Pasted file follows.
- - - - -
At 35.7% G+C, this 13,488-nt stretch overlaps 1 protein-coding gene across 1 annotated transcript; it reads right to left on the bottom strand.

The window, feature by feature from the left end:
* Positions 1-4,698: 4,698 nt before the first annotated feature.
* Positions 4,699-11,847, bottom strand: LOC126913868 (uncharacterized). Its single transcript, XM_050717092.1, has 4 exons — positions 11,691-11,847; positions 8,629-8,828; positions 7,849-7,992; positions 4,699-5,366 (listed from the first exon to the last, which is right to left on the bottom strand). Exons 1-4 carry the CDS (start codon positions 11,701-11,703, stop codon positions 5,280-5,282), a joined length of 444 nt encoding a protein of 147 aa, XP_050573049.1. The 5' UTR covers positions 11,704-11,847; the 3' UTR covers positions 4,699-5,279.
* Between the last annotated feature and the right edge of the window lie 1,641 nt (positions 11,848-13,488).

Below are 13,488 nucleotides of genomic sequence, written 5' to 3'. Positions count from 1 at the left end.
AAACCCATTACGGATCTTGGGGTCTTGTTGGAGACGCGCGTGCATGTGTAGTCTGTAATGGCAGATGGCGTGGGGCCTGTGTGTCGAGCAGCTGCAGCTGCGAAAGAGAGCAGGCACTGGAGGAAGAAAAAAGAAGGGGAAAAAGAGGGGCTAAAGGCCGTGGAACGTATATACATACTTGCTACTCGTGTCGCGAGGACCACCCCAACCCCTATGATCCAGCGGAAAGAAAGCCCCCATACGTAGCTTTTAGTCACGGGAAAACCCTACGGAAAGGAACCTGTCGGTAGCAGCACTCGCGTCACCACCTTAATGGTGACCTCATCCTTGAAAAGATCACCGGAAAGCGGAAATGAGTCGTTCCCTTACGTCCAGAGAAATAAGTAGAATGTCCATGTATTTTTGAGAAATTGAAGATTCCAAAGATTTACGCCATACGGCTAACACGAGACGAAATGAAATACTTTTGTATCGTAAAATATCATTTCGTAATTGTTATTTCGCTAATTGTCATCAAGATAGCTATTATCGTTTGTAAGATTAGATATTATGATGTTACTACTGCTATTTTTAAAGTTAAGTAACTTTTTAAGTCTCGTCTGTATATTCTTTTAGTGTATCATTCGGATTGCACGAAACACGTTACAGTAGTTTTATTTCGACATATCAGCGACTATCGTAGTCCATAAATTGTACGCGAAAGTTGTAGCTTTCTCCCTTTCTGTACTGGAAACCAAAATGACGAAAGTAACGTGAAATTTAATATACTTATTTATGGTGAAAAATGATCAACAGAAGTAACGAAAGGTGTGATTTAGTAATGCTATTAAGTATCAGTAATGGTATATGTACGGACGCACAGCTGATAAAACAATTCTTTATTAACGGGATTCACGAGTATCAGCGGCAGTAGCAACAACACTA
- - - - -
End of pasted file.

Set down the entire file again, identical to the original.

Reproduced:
At 35.7% G+C, this 13,488-nt stretch overlaps 1 protein-coding gene across 1 annotated transcript; it reads right to left on the bottom strand.

The window, feature by feature from the left end:
* Positions 1-4,698: 4,698 nt before the first annotated feature.
* Positions 4,699-11,847, bottom strand: LOC126913868 (uncharacterized). Its single transcript, XM_050717092.1, has 4 exons — positions 11,691-11,847; positions 8,629-8,828; positions 7,849-7,992; positions 4,699-5,366 (listed from the first exon to the last, which is right to left on the bottom strand). Exons 1-4 carry the CDS (start codon positions 11,701-11,703, stop codon positions 5,280-5,282), a joined length of 444 nt encoding a protein of 147 aa, XP_050573049.1. The 5' UTR covers positions 11,704-11,847; the 3' UTR covers positions 4,699-5,279.
* Between the last annotated feature and the right edge of the window lie 1,641 nt (positions 11,848-13,488).

Below are 13,488 nucleotides of genomic sequence, written 5' to 3'. Positions count from 1 at the left end.
AAACCCATTACGGATCTTGGGGTCTTGTTGGAGACGCGCGTGCATGTGTAGTCTGTAATGGCAGATGGCGTGGGGCCTGTGTGTCGAGCAGCTGCAGCTGCGAAAGAGAGCAGGCACTGGAGGAAGAAAAAAGAAGGGGAAAAAGAGGGGCTAAAGGCCGTGGAACGTATATACATACTTGCTACTCGTGTCGCGAGGACCACCCCAACCCCTATGATCCAGCGGAAAGAAAGCCCCCATACGTAGCTTTTAGTCACGGGAAAACCCTACGGAAAGGAACCTGTCGGTAGCAGCACTCGCGTCACCACCTTAATGGTGACCTCATCCTTGAAAAGATCACCGGAAAGCGGAAATGAGTCGTTCCCTTACGTCCAGAGAAATAAGTAGAATGTCCATGTATTTTTGAGAAATTGAAGATTCCAAAGATTTACGCCATACGGCTAACACGAGACGAAATGAAATACTTTTGTATCGTAAAATATCATTTCGTAATTGTTATTTCGCTAATTGTCATCAAGATAGCTATTATCGTTTGTAAGATTAGATATTATGATGTTACTACTGCTATTTTTAAAGTTAAGTAACTTTTTAAGTCTCGTCTGTATATTCTTTTAGTGTATCATTCGGATTGCACGAAACACGTTACAGTAGTTTTATTTCGACATATCAGCGACTATCGTAGTCCATAAATTGTACGCGAAAGTTGTAGCTTTCTCCCTTTCTGTACTGGAAACCAAAATGACGAAAGTAACGTGAAATTTAATATACTTATTTATGGTGAAAAATGATCAACAGAAGTAACGAAAGGTGTGATTTAGTAATGCTATTAAGTATCAGTAATGGTATATGTACGGACGCACAGCTGATAAAACAATTCTTTATTAACGGGATTCACGAGTATCAGCGGCAGTAGCAACAACACTA